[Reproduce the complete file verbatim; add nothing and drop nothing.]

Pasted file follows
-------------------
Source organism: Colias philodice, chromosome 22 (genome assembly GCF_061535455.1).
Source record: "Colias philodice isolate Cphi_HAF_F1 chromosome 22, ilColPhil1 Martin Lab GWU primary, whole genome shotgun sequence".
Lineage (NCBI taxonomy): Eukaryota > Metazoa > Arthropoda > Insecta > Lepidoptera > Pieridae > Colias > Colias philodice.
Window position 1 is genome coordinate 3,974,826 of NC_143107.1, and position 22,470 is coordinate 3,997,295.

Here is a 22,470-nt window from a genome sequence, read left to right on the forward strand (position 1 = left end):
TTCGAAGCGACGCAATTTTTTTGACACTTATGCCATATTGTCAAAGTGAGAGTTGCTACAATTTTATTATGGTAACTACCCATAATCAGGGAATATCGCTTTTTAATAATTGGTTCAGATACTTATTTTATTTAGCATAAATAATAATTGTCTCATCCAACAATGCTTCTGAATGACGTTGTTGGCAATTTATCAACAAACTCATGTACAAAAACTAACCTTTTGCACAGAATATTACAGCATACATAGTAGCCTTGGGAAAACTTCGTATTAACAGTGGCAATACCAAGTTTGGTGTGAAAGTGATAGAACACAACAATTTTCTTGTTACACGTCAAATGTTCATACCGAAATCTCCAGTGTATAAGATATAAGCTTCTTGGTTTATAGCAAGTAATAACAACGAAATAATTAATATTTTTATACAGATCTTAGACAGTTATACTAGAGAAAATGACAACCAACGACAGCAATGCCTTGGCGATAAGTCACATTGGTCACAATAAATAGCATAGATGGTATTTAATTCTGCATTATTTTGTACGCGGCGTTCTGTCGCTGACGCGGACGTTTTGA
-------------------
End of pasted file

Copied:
Source organism: Colias philodice, chromosome 22 (genome assembly GCF_061535455.1).
Source record: "Colias philodice isolate Cphi_HAF_F1 chromosome 22, ilColPhil1 Martin Lab GWU primary, whole genome shotgun sequence".
Lineage (NCBI taxonomy): Eukaryota > Metazoa > Arthropoda > Insecta > Lepidoptera > Pieridae > Colias > Colias philodice.
Window position 1 is genome coordinate 3,974,826 of NC_143107.1, and position 22,470 is coordinate 3,997,295.

Here is a 22,470-nt window from a genome sequence, read left to right on the forward strand (position 1 = left end):
TTCGAAGCGACGCAATTTTTTTGACACTTATGCCATATTGTCAAAGTGAGAGTTGCTACAATTTTATTATGGTAACTACCCATAATCAGGGAATATCGCTTTTTAATAATTGGTTCAGATACTTATTTTATTTAGCATAAATAATAATTGTCTCATCCAACAATGCTTCTGAATGACGTTGTTGGCAATTTATCAACAAACTCATGTACAAAAACTAACCTTTTGCACAGAATATTACAGCATACATAGTAGCCTTGGGAAAACTTCGTATTAACAGTGGCAATACCAAGTTTGGTGTGAAAGTGATAGAACACAACAATTTTCTTGTTACACGTCAAATGTTCATACCGAAATCTCCAGTGTATAAGATATAAGCTTCTTGGTTTATAGCAAGTAATAACAACGAAATAATTAATATTTTTATACAGATCTTAGACAGTTATACTAGAGAAAATGACAACCAACGACAGCAATGCCTTGGCGATAAGTCACATTGGTCACAATAAATAGCATAGATGGTATTTAATTCTGCATTATTTTGTACGCGGCGTTCTGTCGCTGACGCGGACGTTTTGA